Monday, November 22, 2004

Thankful for Small Favors? The Washington Post reports that "U.S. Senate Passes Scaled-Back Copyright Measure." From the article: "A section that would have made it illegal to edit out commercials was removed."
'Major Label Retardation' - Is That in the Next DSM? Via BoingBoing: Indie label Positron! Records offers CC licenses to its artists.
If at First You Don't Succeed... Hot on the heels of its loss to Visa in a copyright infringement lawsuit, Perfect 10 has brought suit against Google. The AP reports that "Adult Site Sues Google for Infringment." From the article: "A Web site that sells photos of naked women is suing Google Inc., alleging that the online search engine leader is destroying its business by distributing links and passwords that provide free glimpses of the nude models." Marty has more.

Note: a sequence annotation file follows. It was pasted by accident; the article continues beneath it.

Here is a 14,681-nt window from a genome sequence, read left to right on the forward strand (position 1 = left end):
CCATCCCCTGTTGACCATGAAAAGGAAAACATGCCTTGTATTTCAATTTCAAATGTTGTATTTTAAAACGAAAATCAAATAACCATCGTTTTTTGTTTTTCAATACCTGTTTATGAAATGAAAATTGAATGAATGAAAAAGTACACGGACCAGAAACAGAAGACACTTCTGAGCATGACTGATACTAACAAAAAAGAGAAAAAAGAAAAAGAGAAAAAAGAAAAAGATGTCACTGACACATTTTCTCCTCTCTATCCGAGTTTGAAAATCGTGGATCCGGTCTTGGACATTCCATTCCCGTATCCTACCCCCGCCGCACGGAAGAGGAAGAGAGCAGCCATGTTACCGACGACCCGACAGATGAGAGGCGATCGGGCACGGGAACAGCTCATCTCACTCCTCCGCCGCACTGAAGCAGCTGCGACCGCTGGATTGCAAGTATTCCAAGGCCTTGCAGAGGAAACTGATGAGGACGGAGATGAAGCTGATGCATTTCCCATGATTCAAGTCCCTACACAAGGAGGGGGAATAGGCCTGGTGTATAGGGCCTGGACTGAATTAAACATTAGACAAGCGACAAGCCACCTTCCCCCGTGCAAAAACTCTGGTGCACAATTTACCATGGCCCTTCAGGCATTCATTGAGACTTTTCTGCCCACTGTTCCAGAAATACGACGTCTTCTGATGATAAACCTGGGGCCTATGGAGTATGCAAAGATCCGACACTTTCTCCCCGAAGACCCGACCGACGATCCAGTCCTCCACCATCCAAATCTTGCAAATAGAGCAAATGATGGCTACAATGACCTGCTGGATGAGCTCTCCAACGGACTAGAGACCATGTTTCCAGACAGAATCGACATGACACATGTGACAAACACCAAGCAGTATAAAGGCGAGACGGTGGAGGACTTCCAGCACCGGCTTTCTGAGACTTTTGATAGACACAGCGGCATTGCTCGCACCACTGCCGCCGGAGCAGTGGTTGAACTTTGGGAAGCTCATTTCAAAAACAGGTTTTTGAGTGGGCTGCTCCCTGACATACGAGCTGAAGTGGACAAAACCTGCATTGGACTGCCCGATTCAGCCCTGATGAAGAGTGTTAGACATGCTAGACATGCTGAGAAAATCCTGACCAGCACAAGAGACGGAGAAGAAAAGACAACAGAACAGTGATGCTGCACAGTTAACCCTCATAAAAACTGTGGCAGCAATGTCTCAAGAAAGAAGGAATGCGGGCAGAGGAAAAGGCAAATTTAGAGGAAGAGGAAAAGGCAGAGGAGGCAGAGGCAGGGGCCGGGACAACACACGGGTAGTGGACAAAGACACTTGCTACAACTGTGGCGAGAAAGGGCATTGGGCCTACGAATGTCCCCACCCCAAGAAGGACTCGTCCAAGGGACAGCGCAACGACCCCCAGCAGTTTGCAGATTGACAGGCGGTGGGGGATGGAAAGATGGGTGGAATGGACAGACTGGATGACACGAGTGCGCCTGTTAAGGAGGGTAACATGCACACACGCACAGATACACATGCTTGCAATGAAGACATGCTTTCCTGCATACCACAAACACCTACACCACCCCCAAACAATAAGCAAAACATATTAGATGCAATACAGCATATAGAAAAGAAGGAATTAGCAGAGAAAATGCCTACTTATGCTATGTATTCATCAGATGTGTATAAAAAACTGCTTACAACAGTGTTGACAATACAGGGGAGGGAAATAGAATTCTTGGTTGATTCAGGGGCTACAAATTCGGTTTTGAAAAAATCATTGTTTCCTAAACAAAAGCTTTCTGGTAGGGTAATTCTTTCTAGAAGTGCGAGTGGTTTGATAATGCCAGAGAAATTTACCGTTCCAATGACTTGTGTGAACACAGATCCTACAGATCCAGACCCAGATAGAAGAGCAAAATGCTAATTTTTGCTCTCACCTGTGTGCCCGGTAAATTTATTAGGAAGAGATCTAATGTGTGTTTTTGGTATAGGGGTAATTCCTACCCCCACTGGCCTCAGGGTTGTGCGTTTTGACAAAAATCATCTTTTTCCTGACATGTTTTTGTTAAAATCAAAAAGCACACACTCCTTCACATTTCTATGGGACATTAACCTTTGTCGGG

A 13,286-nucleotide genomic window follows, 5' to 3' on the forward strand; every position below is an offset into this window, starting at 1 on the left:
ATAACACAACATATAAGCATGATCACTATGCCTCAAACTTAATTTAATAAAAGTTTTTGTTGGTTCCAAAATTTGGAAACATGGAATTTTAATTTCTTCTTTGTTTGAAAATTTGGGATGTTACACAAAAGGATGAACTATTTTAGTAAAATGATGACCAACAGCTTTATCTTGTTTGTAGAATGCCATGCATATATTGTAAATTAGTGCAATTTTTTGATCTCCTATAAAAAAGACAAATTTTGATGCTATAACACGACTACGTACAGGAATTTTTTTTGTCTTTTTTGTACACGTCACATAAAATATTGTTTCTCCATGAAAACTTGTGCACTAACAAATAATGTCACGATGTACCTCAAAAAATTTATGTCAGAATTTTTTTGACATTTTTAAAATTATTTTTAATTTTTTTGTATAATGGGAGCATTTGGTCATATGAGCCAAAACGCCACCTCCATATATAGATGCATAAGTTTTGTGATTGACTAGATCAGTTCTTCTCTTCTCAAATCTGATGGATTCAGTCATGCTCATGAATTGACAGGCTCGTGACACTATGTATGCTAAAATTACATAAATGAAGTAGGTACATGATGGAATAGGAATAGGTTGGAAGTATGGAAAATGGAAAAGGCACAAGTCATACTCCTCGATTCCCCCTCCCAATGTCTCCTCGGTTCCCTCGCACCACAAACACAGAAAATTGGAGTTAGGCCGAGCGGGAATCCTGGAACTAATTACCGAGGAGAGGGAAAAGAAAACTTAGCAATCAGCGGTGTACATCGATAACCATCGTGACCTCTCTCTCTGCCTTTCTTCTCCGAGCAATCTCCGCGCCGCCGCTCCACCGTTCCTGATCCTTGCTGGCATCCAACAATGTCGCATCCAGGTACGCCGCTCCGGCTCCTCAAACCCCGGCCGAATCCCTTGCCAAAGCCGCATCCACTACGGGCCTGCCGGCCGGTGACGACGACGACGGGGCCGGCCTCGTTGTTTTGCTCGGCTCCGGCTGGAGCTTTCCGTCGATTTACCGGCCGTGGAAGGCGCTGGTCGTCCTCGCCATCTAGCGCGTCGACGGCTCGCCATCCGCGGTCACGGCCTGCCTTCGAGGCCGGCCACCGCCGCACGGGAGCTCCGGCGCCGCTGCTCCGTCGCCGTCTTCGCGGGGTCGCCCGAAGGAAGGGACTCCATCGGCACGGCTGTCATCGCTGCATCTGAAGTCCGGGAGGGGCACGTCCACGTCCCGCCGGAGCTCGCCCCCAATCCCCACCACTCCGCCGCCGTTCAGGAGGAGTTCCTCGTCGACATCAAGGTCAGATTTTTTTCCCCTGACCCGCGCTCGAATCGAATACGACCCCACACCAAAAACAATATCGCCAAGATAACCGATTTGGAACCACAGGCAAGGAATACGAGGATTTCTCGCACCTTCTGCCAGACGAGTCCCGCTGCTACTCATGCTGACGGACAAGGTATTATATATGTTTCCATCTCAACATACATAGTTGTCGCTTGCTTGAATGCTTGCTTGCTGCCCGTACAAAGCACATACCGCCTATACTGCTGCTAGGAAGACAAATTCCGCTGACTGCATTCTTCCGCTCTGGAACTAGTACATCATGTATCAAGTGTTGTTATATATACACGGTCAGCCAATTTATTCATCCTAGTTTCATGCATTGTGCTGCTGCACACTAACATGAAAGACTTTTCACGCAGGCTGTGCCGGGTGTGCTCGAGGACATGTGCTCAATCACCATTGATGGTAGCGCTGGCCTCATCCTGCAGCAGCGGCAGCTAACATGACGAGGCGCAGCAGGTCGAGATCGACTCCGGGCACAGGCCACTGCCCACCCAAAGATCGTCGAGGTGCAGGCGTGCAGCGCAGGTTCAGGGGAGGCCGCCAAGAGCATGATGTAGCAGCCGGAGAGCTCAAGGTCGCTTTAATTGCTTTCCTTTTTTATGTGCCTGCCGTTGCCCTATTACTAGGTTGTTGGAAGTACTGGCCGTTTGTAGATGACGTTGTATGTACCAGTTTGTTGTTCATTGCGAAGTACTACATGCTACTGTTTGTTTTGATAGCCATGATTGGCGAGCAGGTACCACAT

Friday, November 19, 2004

Stop Me If You Think You've Heard This One Before. The AP reports that "Recording Cos. Sue 761 for Music Swapping." From the article: "In all, recording companies have sued 6,952 computer users since September 2003. To date, 1,300 defendants have settled their cases out of court, the RIAA said."

Wednesday, November 17, 2004

Good for You Video Games? What Will They Think of Next? Reuters reports that "Hollywood Writer Sues Microsoft Over Yoga Game." From the article: "According to his lawsuit, Avary met several times with the Microsoft team, and in 2003, pitched them a detailed concept for a video game designed to lead players through yoga poses using Microsoft's Xbox game console."

Tuesday, November 16, 2004

Court Rejects Expansion of Contributory Infringement. Law.com reports that "Federal Judge Tosses Porn Purveyor's Copyright Suit Against Credit Card Companies." From the article: "Beverly Hills, Calif.-based Perfect 10 claims credit card companies have a 'special relationship' with the infringing Web site operators since they have enhanced requirements for processing the transactions of such high-risk merchants and impose higher fees for disputed charges on them."